"Curation is something that where many people are less involved, like for radio stations, instead of having one DJ or more in every station, deciding what they're going to play, you'll have centralised [decision-making higher in a given organisation owning many stations], and some of them are auto-generated as well, especially with Internet radio."

And then we have been wondering whether automatic curation would be detrimental for the discovery of new or innovative music, either curation from centralised radio stations or streaming services.

He certainly thinks there is a reinforcement effect to expect, the level of which will depend on where you listen to your music.

"To a certain extent, you can set up systems so that they encourage the introduction of new things every so often so that you play mostly what's similar and then you choose something that that person seems to have never heard of that is a bit less known."

"But it creates sort of an interesting feedback loop, in the sense that if the system is either a record company or [some other interested party], and it's telling you that these are the things you want to listen to, and then those are the things you listen to, the reinforcement [is that someone will think] 'oh yes, these are the things that I want to listen to, because I don't have anything else to listen'."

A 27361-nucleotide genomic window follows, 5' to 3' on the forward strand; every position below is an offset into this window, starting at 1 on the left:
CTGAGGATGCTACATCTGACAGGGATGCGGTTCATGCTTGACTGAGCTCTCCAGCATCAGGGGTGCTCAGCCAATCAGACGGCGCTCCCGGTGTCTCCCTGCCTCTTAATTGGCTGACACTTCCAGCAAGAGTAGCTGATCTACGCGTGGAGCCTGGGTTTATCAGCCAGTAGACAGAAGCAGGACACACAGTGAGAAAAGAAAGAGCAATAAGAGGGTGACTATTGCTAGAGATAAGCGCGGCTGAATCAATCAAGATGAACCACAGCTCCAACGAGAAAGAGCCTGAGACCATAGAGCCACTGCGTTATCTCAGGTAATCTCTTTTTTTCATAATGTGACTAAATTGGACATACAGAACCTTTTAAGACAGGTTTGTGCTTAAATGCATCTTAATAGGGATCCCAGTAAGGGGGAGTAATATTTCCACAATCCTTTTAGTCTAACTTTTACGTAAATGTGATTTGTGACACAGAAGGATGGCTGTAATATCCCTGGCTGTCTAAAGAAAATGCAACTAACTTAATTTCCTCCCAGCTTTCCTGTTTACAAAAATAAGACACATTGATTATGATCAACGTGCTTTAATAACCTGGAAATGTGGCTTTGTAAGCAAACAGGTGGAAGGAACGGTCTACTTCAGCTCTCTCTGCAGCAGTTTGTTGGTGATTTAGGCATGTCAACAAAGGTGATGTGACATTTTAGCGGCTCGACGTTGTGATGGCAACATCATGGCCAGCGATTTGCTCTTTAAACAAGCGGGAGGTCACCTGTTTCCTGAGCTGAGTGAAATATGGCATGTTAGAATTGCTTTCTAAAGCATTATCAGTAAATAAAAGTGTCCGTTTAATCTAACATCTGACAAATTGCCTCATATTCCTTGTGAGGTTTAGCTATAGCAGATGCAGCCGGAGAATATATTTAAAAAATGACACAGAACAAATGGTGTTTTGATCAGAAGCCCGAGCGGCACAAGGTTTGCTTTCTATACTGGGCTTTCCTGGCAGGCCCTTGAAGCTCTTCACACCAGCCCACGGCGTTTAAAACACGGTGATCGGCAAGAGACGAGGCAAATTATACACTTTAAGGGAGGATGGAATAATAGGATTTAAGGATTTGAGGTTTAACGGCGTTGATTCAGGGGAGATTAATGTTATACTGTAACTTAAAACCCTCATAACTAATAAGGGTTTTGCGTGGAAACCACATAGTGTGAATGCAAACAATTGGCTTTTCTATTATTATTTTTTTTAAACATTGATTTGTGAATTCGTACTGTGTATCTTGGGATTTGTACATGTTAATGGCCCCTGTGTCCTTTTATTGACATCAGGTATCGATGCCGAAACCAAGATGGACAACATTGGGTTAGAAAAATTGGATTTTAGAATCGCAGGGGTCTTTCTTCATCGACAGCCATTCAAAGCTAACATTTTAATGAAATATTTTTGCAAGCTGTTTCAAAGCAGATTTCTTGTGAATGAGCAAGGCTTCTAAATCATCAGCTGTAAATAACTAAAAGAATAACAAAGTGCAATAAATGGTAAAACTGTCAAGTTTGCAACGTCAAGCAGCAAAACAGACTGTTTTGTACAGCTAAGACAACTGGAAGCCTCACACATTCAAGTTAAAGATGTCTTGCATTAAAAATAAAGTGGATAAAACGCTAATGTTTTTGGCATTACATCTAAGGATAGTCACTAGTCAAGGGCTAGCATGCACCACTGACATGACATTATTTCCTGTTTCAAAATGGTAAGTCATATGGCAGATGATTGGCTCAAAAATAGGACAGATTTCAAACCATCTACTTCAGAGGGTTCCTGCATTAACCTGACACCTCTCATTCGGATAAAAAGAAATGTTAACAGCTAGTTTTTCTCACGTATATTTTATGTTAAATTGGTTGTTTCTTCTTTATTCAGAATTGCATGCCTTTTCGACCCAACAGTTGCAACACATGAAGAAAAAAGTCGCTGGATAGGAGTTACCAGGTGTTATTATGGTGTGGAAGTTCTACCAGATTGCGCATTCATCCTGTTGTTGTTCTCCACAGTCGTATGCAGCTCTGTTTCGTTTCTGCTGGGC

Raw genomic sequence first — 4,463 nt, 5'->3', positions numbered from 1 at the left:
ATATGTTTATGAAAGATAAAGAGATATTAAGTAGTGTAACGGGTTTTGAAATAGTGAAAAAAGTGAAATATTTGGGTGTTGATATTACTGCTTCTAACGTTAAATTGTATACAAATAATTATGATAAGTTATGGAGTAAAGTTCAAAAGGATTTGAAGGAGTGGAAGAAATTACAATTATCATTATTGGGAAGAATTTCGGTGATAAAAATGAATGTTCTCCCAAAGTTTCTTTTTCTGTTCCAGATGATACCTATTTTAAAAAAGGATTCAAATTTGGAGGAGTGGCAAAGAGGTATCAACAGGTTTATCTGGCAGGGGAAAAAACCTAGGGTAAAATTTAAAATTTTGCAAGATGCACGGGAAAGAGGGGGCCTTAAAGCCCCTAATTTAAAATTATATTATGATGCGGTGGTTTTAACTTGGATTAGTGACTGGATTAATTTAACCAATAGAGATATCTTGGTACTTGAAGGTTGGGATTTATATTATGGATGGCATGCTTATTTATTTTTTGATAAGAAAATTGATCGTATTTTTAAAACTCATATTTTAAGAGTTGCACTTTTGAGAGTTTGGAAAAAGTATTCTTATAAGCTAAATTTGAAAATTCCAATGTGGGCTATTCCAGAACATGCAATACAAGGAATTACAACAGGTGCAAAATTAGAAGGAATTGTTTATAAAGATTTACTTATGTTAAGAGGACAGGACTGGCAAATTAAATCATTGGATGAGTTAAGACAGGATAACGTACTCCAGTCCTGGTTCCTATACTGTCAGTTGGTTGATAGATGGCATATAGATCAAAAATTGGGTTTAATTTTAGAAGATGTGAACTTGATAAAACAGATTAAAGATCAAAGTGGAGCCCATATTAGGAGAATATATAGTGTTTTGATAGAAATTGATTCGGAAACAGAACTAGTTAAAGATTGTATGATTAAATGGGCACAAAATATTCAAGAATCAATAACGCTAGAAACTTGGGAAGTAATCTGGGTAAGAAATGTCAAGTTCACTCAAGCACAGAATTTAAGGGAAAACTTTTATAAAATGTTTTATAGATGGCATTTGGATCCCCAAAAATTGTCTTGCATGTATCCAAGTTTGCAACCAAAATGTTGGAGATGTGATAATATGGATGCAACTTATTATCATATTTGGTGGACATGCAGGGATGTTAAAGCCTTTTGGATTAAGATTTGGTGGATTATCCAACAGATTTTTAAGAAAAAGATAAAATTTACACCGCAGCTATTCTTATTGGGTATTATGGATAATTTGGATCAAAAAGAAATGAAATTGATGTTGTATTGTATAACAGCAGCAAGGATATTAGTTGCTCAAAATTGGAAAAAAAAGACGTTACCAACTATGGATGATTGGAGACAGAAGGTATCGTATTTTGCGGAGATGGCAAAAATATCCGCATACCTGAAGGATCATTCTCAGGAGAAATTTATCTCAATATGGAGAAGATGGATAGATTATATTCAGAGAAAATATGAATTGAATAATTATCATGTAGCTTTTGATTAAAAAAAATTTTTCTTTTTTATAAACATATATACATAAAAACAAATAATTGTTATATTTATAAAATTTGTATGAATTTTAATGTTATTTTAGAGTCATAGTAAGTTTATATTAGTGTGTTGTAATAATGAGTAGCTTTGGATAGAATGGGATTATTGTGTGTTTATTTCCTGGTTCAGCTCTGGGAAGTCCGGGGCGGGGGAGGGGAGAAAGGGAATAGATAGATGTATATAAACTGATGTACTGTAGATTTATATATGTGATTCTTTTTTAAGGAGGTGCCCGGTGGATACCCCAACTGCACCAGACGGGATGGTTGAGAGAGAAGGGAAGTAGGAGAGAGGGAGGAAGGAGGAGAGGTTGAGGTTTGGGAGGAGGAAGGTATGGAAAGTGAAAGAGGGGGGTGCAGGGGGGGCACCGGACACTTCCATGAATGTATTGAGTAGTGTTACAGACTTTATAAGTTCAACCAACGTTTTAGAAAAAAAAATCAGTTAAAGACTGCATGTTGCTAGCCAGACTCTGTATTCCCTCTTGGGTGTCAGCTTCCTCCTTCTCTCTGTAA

But not all of this is about programmers deciding what the people will listen to, as recommendation systems are also based on the behaviour of actively-browsing music listeners that will inspire recommendations for those who aren't as actively browsing but share similar tastes.

"As long as there are some people who are going up there and making their own efforts to find new music and listen to new kinds of things, then the insights that they find or the music they discover can be spread to other people with similar tastes by the system."

But other than that, he thinks it's hard to know whether the industry is unofficially limiting tastes in a way that's contrary to what people want or they are doing that because that's simply what people want to listen.

"People do seem to like music that is similar to what they already like. There's been a real convergence, people listen to much less variety now that they did 20 years ago, and that's variety in terms of different pieces, of the different artists and also regarding the genres", he says.

"[Labels then] can produce less music, they can focus on fewer artists which means the production process costs less, they don't have to spend lots of marketing on different people, so it's great for them. But if people really wanted a greater variety of music, then, they would demand a greater variety of music, but they seem to be satisfied and most people seem to be satisfied with that", he concludes.

How do music genres evolve now, in an interconnected world?